intel nikiski transparent laptop
intel nikiski transparent laptop
jan 10, 2012

intel nikiski transparent laptop

intel ‘nikiski’ laptop prototype, on exhibition at CES 2012 image courtesy of the verge

the ‘nikiski’ laptop prototype by intel, on display at CES 2012, features a transparent touchpad that doubles as a screen when the device is closed. originally previewed at computex 2011, the device is one of intel’s new ‘ultrabook’ concepts, the company’s specification for devices measuring under 20mm thick, 1.4-kg in weight, with a minimum of five hours’ battery life, and utilizing an ivy bridge CPU.

the laptop design centers on a clear touchpad that runs along the base of the keyboard (automatically distinguishing between use of the section as an input device versus a palmrest). when closed, the glass– visible through a cutaway panel– converts to a transparent touchscreen that utilizes a custom metro interface to display one to two rows of tiles, which users can click to access calendar, e-mail, facebook, or web browser functionality, or check on time, network, and power settings without opening the device. any function in use is automatically if the laptop is opened.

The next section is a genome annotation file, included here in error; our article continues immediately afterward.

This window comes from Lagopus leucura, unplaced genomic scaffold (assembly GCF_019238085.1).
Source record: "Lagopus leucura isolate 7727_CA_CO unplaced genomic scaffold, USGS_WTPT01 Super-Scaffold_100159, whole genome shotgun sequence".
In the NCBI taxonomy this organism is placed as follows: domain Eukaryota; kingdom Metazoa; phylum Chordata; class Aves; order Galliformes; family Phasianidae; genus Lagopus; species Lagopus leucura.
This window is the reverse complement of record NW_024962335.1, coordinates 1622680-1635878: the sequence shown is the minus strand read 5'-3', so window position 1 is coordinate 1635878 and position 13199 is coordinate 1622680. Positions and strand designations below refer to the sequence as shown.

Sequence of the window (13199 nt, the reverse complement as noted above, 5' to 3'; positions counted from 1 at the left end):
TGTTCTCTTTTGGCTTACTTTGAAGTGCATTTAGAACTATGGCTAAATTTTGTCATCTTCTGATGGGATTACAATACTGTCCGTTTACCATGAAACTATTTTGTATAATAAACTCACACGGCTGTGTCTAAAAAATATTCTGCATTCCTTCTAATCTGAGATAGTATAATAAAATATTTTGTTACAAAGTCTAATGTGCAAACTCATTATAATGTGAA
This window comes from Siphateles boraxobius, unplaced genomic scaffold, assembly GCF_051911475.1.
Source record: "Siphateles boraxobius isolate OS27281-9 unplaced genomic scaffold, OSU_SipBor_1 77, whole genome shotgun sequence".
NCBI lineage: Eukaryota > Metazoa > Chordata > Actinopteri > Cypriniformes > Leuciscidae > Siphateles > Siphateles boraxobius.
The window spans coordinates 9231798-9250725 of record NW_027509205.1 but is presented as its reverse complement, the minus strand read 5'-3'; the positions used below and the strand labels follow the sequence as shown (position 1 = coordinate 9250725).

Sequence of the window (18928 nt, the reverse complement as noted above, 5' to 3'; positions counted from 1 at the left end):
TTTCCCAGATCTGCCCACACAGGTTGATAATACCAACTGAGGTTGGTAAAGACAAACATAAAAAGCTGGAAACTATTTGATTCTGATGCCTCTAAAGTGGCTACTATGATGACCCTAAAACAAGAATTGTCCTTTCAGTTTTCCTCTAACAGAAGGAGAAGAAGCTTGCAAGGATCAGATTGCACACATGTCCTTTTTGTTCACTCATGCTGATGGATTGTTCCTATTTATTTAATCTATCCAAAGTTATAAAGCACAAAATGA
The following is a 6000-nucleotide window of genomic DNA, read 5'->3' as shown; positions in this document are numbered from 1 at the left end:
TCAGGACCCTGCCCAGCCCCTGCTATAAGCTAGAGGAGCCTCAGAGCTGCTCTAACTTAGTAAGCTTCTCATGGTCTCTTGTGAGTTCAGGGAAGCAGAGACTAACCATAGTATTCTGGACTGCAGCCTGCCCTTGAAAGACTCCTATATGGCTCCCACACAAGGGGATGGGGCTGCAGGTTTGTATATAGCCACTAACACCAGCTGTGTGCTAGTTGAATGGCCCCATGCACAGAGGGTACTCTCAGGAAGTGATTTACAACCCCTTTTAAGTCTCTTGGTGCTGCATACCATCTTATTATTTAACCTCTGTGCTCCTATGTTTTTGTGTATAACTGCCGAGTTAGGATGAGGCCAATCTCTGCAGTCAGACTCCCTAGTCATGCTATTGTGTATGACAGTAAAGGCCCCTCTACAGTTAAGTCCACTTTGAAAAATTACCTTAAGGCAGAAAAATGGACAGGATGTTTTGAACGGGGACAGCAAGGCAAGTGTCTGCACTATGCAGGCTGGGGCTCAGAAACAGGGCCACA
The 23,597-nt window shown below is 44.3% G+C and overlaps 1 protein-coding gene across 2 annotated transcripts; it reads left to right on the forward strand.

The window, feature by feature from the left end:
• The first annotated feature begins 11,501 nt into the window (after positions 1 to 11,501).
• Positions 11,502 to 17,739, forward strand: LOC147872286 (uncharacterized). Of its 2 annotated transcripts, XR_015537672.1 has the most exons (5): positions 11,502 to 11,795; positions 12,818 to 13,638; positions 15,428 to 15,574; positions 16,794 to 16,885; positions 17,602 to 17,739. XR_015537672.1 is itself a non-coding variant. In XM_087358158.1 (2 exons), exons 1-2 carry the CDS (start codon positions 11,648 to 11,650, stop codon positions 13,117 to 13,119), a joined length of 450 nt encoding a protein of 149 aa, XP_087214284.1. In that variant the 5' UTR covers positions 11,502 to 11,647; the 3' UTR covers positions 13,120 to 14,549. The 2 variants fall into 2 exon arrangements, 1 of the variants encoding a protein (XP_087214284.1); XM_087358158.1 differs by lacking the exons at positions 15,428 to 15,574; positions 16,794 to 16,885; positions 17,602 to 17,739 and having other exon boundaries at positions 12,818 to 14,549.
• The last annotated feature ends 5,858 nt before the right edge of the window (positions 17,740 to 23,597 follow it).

company representatives state that a partnership between intel and nuance, developers of natural speaking technology, will bring voice recognition technology to the device, which if produced would be aiming for a price point below 600 USD.

intel nikiski transparent laptop view of the transparent glass screen, serving as touchpad or palmrest when the laptop is open and touchscreen when closed image courtesy of the verge

intel nikiski transparent laptop view of the metro tiles interface used by the device, here showcasing the facebook news feed image courtesy of the verge

intel nikiski transparent laptop view of the function panels with the metro interface image courtesy of hexus

via the verge, dvice, …

  • It is amazing to start seeing things we only saw in movies a few years ago become reality.

    Rob says:
  • Fascinating technology… however, do you really want to check your e-mails with the cover closed? And what’s the point of checking the power settings? Shouldn’t be the notebook in sleep mode once it’s closed? I’m not sure it’s suitable for every day use. But still… fascinating.

    Massimo says:

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